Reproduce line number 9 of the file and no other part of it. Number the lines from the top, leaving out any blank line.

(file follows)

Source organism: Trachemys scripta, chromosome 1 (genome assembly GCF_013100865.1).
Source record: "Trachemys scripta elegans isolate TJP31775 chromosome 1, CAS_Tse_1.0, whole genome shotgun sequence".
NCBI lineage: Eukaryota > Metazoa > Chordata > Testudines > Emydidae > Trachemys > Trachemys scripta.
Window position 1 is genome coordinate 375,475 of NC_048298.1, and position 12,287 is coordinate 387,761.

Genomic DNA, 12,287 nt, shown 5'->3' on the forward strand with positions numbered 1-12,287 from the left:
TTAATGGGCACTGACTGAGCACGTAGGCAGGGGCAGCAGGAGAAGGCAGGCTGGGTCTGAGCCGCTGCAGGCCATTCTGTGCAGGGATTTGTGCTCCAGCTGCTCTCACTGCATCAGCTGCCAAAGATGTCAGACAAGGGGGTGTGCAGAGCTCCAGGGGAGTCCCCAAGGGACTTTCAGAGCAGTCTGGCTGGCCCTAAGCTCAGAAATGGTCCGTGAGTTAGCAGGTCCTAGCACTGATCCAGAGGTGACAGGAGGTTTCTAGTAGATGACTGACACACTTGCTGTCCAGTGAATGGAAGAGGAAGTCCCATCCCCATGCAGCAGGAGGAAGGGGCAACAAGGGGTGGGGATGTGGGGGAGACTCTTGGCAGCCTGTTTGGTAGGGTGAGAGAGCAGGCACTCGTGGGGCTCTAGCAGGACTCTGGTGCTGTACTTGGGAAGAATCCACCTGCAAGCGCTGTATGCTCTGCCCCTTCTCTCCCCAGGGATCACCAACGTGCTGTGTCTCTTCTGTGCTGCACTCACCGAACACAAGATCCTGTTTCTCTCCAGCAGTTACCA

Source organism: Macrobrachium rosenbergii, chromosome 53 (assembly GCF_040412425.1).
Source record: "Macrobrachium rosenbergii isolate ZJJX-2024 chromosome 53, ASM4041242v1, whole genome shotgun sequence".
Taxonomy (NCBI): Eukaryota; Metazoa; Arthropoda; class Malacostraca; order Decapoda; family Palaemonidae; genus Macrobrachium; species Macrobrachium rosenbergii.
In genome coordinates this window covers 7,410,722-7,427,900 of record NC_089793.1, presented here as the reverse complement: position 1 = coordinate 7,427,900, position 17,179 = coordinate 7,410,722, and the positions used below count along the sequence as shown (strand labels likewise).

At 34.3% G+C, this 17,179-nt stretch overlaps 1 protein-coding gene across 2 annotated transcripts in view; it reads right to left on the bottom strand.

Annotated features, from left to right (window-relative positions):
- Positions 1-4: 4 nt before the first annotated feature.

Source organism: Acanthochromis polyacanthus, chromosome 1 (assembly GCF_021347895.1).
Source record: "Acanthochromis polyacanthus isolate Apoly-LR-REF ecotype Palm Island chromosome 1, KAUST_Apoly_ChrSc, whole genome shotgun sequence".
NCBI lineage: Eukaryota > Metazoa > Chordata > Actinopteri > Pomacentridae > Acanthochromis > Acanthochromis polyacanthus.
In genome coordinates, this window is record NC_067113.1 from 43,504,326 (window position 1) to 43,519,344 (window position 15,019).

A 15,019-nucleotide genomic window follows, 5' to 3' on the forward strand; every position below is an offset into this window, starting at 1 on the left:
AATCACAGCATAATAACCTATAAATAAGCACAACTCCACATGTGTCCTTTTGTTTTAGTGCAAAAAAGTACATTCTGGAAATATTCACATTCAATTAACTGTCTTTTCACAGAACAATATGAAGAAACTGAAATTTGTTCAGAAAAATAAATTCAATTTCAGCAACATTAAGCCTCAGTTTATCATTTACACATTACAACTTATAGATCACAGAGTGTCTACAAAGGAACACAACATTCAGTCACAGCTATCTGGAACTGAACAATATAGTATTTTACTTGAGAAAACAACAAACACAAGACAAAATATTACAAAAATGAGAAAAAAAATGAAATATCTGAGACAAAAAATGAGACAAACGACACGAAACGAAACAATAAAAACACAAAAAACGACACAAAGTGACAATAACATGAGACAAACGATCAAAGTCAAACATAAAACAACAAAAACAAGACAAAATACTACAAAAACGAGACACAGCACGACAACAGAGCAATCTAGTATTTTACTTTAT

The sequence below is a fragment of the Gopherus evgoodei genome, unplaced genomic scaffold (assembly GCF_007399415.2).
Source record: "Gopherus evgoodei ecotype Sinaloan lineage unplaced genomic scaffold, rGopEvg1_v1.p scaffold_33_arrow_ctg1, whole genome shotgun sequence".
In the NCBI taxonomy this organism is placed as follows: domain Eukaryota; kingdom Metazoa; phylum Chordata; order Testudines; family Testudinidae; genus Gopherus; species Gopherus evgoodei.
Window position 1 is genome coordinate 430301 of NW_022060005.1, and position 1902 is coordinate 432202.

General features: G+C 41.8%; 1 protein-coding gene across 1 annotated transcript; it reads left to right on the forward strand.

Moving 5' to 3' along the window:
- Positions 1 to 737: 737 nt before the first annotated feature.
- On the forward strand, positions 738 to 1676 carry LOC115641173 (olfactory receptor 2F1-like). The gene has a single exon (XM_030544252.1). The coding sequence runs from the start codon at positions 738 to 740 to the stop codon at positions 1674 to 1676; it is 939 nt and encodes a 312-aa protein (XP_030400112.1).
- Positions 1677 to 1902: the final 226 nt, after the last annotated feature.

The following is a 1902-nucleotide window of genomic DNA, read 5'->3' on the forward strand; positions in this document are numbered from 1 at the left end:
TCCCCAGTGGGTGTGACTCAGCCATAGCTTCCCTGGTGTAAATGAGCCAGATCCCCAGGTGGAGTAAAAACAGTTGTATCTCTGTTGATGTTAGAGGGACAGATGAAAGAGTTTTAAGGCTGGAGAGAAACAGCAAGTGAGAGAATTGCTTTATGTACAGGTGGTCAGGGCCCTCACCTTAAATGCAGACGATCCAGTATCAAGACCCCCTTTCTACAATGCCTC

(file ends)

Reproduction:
Taxonomy (NCBI): Eukaryota; Metazoa; Arthropoda; class Malacostraca; order Decapoda; family Palaemonidae; genus Macrobrachium; species Macrobrachium rosenbergii.